KidCentric has long touted the benefits of employer-sponsored child care--employee recruiting and retention, reduced absenteeism and turnover, employee loyalty, etc. Bill Millett, founder of Scope View Strategic Advantage, is now making the case for the necessity of child care for businesses and the economy in general to thrive. It is a case that KidCentric has made as an aside for years, but new research makes it an issue that needs to be examined again if employers want to have a future employee base. With 72 percent of 17 to 24-year-olds not currently able to meet the basic minimum standards required for military service, it seems that the benefits, and absolute necessity, of high-quality early care and education can no longer be overlooked.
Speaker says early childhood education essential for business, economy to thrive
By Dionna Harris
POSTED: May 15, 2010
ESCANABA - If America has any chance of regaining its advantage as a global leader, changes in education perceptions must be made.
That was the message delivered Friday by Bill Millett during a presentation held at the House of Ludington. Millett is the founder of the Charlotte, N.C.-based Scope View Strategic Advantage. Millett's firm deals primarily with business and economic development. However, Millett has an intense personal interest in children's issues dealing with quality early education.
Millett's presentation, "Early Childhood Education; A Competitive Necessity in a Global Economy" was sponsored by the Delta-Schoolcraft Great Start Collaborative.
"Currently one third of all college students are taking remedial classes," said Millett. "Among high school students, the dropout rate is 30 percent."
Millett said, during the past 25 years, Americans have become complacent about early childhood education. This complacency has led to other countries surpassing the U.S. in the global market.
"Children today are facing a much more competitive world than it was 25 years ago. There is a finite number of jobs and more and more people are chasing those job opportunities," said Millett.
He said children today are living in a global and cognitive age.
One problem, he explained, is too much of education today is dedicated to memorization. There is a lack of practical application and collaboration for problem solving.
The solution, said Millett, is to invest time and resources to improve kindergarten through 12th grade education in the United States.
Millett added the economic and social costs not only to individuals, but communities, are too great to ignore.
Research revealed the capacity for developmental skills begins within the first five years of life, said Millett. Creativity, communication, team working, problem solving and critical thinking skills are beginning.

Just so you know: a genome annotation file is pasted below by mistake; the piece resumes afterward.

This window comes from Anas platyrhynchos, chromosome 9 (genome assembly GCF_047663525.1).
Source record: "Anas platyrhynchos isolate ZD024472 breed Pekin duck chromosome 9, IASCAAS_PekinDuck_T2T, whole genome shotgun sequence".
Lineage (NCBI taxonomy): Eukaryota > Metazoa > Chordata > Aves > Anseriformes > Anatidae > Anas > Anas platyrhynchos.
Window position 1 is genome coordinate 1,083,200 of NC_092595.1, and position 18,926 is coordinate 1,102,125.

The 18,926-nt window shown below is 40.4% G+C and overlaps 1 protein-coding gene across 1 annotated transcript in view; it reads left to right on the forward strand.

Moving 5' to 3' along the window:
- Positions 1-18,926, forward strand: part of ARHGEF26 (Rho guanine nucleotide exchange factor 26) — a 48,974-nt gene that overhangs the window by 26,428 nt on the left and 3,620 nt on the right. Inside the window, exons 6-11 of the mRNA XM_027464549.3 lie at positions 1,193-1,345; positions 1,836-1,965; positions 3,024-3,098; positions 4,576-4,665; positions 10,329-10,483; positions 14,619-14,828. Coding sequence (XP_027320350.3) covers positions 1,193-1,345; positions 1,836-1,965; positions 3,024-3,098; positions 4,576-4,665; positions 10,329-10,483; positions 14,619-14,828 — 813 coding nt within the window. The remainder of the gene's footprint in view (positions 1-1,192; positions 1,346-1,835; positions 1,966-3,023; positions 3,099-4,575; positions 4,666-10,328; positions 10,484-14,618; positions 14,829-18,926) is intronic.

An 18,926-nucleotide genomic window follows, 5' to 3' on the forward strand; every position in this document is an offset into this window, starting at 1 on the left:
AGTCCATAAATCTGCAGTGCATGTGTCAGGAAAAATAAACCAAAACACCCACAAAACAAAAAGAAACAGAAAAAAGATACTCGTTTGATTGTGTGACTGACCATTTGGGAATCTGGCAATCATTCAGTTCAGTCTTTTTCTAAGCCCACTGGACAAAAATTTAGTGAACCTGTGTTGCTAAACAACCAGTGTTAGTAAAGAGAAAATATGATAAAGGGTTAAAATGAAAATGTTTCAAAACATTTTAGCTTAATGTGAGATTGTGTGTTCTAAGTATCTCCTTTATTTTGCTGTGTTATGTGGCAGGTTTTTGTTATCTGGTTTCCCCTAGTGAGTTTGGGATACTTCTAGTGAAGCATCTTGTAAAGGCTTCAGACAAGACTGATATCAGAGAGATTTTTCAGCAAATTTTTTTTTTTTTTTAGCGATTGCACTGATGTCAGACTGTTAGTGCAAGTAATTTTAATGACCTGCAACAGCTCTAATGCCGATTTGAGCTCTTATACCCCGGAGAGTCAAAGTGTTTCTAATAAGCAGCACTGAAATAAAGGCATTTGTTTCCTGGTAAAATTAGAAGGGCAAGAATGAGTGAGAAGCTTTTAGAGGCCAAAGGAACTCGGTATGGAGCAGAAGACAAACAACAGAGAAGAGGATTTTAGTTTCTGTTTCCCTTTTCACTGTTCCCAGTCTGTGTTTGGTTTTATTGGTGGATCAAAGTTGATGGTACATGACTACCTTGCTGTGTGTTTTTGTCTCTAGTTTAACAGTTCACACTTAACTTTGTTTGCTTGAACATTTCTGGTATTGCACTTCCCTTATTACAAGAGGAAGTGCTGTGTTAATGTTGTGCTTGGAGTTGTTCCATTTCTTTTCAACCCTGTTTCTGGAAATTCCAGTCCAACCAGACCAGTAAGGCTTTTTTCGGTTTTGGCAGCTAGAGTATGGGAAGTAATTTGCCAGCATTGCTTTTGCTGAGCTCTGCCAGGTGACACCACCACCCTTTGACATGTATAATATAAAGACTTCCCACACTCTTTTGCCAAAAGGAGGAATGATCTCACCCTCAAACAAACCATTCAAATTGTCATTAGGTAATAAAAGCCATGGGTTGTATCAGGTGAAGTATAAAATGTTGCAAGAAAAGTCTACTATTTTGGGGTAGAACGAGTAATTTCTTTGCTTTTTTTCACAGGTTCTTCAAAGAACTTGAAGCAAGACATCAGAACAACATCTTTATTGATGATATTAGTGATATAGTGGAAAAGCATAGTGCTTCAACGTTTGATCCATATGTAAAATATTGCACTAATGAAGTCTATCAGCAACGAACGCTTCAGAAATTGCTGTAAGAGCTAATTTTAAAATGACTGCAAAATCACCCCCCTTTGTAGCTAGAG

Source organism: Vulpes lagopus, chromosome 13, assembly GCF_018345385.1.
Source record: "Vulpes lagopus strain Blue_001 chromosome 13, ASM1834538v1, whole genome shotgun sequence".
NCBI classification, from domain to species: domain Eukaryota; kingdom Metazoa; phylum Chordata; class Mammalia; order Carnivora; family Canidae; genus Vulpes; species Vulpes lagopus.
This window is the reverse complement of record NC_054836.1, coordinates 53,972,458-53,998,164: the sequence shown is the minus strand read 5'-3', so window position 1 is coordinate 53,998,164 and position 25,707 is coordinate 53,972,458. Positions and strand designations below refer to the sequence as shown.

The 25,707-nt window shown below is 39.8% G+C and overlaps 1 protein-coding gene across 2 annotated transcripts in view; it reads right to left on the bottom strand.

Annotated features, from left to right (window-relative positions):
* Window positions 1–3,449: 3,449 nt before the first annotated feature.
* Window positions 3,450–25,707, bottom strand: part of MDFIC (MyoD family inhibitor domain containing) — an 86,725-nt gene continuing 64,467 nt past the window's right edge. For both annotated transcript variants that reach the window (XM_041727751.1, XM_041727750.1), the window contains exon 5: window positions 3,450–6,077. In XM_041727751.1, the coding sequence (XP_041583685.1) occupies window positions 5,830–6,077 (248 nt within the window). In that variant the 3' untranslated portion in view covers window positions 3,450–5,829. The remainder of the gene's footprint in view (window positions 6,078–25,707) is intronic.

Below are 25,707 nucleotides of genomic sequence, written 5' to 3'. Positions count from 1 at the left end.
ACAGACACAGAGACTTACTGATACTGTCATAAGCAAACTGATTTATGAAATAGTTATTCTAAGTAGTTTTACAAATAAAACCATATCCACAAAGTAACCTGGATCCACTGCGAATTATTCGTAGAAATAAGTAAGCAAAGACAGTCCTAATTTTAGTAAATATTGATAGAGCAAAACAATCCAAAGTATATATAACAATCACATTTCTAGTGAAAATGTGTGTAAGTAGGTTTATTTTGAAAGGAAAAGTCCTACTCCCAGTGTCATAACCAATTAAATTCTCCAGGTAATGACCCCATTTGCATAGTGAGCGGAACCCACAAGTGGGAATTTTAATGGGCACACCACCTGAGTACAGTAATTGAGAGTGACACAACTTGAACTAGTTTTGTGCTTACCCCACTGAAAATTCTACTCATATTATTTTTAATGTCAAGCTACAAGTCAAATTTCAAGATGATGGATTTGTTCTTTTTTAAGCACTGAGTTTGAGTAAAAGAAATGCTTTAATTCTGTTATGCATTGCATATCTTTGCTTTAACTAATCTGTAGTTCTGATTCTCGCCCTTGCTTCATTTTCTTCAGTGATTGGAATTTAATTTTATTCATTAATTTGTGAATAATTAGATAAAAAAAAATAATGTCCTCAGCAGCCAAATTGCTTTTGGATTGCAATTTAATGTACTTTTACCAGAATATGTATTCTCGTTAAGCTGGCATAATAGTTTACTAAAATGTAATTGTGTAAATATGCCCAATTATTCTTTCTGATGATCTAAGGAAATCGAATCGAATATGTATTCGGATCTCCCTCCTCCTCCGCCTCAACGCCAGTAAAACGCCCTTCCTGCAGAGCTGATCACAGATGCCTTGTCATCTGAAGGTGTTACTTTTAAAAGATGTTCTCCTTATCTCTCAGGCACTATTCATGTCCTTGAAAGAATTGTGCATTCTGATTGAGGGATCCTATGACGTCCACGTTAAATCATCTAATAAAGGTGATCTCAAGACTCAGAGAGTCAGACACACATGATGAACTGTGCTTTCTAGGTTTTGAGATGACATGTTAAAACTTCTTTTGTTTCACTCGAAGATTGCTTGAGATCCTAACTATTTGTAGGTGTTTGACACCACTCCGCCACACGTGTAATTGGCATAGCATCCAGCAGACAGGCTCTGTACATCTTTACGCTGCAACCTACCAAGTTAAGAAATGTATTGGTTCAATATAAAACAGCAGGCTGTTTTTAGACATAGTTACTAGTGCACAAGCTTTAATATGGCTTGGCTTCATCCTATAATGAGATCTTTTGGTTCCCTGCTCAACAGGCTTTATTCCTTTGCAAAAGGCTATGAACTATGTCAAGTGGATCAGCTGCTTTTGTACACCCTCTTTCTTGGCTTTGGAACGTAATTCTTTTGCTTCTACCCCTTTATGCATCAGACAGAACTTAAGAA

"These studies reflect the need for children to enter kindergarten prepared to learn. Unfortunately, too few young children today are prepared with these tools when they enter kindergarten," said Millett.
"A study was conducted between 1962 and 1967, where preschool teachers worked extensively with children from low-income families," said Millett.
The results reflected that after 40-years, almost one-half of the preschool children performed at grade level by age 14, with 60-percent earning nearly $20,000 per year.
"When the higher number of school grades completed was factored in, along with lower rates of criminal activity, reduced time spent in prison and other factors, the benefit to cost ratio was approximately $17 for every $1 invested," said Millett.
He said early childhood education offers greater potential returns with less risk. Unfortunately, early childhood development programs are rarely portrayed as economic development initiatives, which is a mistake, according to Millett.
Millett said for companies to become more competitive, an educated workforce is necessary. Aggressive preschool training for children, especially those from troubled homes, can yield extraordinary results for families and society.
"If early childhood education programs appear at all, they are at the bottom of the economic development lists for state and local governments. They should be at the top," said Millett. "America's continuing efforts to improve education and develop a world-class workforce will be hampered without federal and state commitments to early childhood education."
The plight of education regarding early childhood education is not only being seen in the global market, but also in America's military strength.
Research indicates 72 percent of 17 to 24-year-olds do not meet the basic minimum standards required for military service.
"We must invest now in the next generation to preserve our nation's security, freedom and opportunity. This includes fully funding early childhood education programs," said Millett.